Brown mocks Farage as 'man of the Paypal'

Gordon Brown has demanded the Electoral Commission investigate the finances of Nigel Farage and his Brexit Party.
Gordon Brown has demanded the Electoral Commission investigate the finances of Nigel Farage and his Brexit Party.
Share this article
0
Have your say

Gordon Brown has dismissed Nigel Farage as not a "man of the people", but "a man of the Paypal".

The former Prime Minister mocked the Brexit Party leader and said that it was time the Electoral Commission and the European Parliament investigated the "finances of Nigel Farage and his party".

He raised the issue after it was revealed that the Brexit Party had a PayPal account for people donating less than £500 but that the party could not confirm where all donations came from. It was also recently revealed that Mr Farage had received £450,000 from Arron Banks, the funder of the Leave EU campaign, while still an MEP and had not declared the money.

Speaking at a Scottish Labour European elections rally, Mr Brown said: "Nigel Farage says this election is about democracy but democracy is undermined if we have undeclared, unreported, untraceable payments being made to the Brexit Party - if we have the potential for under-hand, under the counter payments being made.

"You know the history of this, Leave EU, Nigel Farage's campaign is now criminal investigation, it's under three investigations - by the National Crime Agency, by the Metropolitan Police and by the Information Commissioner.

"Arron Banks, the lead funder of Leave EU, and a friend of Nigel Farage, has been under investigation. He's made contacts with Russia and we don't know where his money comes from yet we found out last week he has given £450,000 in payments to support Nigel Farage while Nigel Farage was in a public office in the European Parliament who should have been declaring the payments that he was receiving from anyone to avoid a conflict of interest."

He added: "Now we find the Brexit Party is a private company. It doesn't have members, it has shareholders. The lead shareholder with a controlling interest is Nigel Farage. You pay not to become a member but a supporter, and you pay through Paypal. And you cannot discover whether the money is coming from foreign sources or British sources, indeed you can pay to this party in Russian roubles, American dollars, Malaysian ringgits and probably to his disdain Euros as well.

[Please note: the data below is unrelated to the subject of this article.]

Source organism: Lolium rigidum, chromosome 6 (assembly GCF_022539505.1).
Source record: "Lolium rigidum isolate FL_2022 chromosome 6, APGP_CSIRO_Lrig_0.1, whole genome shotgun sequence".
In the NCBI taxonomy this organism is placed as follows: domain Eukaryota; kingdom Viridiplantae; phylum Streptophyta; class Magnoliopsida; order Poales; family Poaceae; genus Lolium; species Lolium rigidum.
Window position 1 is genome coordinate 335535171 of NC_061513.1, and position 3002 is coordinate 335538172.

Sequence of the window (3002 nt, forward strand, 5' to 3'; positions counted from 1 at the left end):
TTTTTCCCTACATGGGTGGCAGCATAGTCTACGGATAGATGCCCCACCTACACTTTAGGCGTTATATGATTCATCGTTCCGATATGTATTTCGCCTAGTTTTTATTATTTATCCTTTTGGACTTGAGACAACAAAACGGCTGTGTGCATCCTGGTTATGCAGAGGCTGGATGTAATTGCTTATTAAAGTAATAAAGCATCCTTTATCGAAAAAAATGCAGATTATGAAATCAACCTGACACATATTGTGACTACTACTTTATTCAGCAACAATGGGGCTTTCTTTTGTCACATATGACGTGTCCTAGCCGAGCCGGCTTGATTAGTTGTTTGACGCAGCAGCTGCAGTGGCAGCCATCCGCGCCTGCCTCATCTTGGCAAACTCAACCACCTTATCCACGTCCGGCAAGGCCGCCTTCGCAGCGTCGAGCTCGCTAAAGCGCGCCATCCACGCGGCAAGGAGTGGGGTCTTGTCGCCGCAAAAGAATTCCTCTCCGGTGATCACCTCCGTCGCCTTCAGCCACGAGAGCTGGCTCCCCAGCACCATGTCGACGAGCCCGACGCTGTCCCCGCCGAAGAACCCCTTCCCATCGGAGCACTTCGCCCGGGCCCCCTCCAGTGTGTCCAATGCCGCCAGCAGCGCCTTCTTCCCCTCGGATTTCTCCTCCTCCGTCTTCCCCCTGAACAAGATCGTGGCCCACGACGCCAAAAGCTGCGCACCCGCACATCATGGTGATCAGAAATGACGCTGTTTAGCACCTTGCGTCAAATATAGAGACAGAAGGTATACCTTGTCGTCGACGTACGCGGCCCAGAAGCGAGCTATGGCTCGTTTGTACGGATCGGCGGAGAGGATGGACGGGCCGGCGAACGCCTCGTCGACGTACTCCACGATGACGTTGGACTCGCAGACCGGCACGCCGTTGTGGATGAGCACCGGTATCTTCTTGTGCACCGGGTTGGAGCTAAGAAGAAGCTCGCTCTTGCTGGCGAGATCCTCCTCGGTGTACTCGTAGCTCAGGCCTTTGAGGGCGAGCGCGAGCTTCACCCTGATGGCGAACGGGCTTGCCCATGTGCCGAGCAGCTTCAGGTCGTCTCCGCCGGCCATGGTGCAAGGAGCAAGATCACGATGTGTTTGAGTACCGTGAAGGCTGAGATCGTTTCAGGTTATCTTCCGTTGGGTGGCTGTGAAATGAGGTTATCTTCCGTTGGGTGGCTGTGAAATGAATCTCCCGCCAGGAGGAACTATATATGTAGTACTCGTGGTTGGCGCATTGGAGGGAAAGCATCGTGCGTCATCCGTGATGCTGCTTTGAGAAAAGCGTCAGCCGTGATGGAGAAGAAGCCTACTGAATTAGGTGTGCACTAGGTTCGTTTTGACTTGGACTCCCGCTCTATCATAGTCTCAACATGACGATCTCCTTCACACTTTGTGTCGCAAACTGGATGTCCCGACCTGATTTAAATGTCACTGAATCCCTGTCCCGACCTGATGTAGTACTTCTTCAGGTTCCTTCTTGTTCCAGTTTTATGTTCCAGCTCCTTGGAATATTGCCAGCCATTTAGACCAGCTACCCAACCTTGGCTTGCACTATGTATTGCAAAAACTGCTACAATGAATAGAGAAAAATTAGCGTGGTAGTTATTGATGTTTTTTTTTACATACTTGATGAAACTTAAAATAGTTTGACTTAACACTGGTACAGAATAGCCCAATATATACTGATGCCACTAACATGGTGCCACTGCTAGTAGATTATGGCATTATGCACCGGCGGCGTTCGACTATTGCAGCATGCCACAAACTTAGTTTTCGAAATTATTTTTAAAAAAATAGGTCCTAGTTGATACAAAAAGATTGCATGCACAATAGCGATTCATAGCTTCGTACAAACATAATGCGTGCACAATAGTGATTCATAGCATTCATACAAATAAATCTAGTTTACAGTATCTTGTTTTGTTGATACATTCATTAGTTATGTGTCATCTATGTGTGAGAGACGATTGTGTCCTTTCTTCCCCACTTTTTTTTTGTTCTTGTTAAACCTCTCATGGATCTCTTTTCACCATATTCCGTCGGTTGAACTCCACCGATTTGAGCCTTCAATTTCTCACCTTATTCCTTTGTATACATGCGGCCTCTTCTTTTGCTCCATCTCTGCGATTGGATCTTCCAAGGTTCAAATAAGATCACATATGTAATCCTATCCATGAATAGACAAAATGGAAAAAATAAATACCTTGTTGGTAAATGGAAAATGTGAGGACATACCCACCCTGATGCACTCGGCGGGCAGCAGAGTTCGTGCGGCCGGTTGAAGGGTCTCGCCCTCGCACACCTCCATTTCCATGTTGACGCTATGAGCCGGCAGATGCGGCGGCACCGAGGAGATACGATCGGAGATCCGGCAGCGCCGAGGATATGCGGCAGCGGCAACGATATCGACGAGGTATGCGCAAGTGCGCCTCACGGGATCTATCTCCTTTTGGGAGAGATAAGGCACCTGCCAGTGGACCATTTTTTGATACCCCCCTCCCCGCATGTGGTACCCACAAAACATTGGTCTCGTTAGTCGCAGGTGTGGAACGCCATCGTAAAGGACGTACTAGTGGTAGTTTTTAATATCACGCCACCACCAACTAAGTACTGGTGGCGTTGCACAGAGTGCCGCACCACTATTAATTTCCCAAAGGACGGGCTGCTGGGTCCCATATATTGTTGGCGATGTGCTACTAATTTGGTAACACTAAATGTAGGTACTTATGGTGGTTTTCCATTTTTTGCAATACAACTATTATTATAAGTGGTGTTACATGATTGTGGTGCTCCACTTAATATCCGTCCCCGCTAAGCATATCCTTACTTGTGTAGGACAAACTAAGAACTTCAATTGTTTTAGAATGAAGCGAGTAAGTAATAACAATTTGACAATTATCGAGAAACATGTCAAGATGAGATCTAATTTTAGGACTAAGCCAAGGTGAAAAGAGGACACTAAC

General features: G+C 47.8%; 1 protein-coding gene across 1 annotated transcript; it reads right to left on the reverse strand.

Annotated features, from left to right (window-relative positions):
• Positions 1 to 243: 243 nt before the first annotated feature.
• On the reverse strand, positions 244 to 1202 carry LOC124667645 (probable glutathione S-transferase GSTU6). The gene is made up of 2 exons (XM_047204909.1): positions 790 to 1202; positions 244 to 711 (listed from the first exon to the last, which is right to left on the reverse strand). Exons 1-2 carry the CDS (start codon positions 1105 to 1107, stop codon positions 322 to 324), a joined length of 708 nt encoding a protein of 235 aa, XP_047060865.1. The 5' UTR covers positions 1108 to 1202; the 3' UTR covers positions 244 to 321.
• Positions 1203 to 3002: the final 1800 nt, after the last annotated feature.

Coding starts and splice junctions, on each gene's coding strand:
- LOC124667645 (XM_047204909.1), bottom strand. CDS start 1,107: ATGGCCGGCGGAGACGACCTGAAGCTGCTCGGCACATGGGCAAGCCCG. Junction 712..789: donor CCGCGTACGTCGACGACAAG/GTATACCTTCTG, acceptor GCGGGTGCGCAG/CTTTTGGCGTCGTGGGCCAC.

"If this election is about trust in democracy the Electoral Commission has the power to tell us if they've had questions answered about where the money is coming from, who is getting the money and whether rules are being broken.

"He's not going to be remembered, as he wants, as a man of the people, he's going to be remembered as a man of the Paypal - because that's where the money comes from.

"The EC says it does investigations during campaigns to see if people are breaking the rules so it's quite possible for them, and I challenge them to do this, to say they are investigating. Democracy is ill served and trust in democracy will continue to be undermined if we have no answers to where the money is coming from."

On Radio 4 today. Brexit Party chairman Richard Tice said: "We've got a PayPal account for people paying less than £500; above that we apply the appropriate Electoral Commission rules."

Asked if he could confirm whether the party takes cash from foreign citizens, Mr Tice said: "I don't sit in front of the PayPal account all day so I don't know what currencies people are paying in, but, as I understand it, the PayPal takes it in sterling."

The Electoral Commission has said it will go to the Brexit Party's office tomorrow "to review the systems in place". "If there's evidence that the law may have been broken, we will consider that in line with our enforcement policy," a spokesperson said.

Under the rules governing donations, amounts below £500 do not have to be declared, however an official donation of £500 or more must be given by a "permissible donor", who should either be somebody listed on the UK electoral roll or a business registered at Companies House and operating in the UK.

Responding to the Mr Brown's comments, Mr Farage said: "Most of our money has been raised by people giving £25 to become registered supporters. And over 110,000 of them now have done that. And frankly, this smacks of jealousy because the other parties simply can't do this."

In his speech Mr Brown also declared the SNP and Conservative parties were locked in a "Punch and Judy" constitutional show.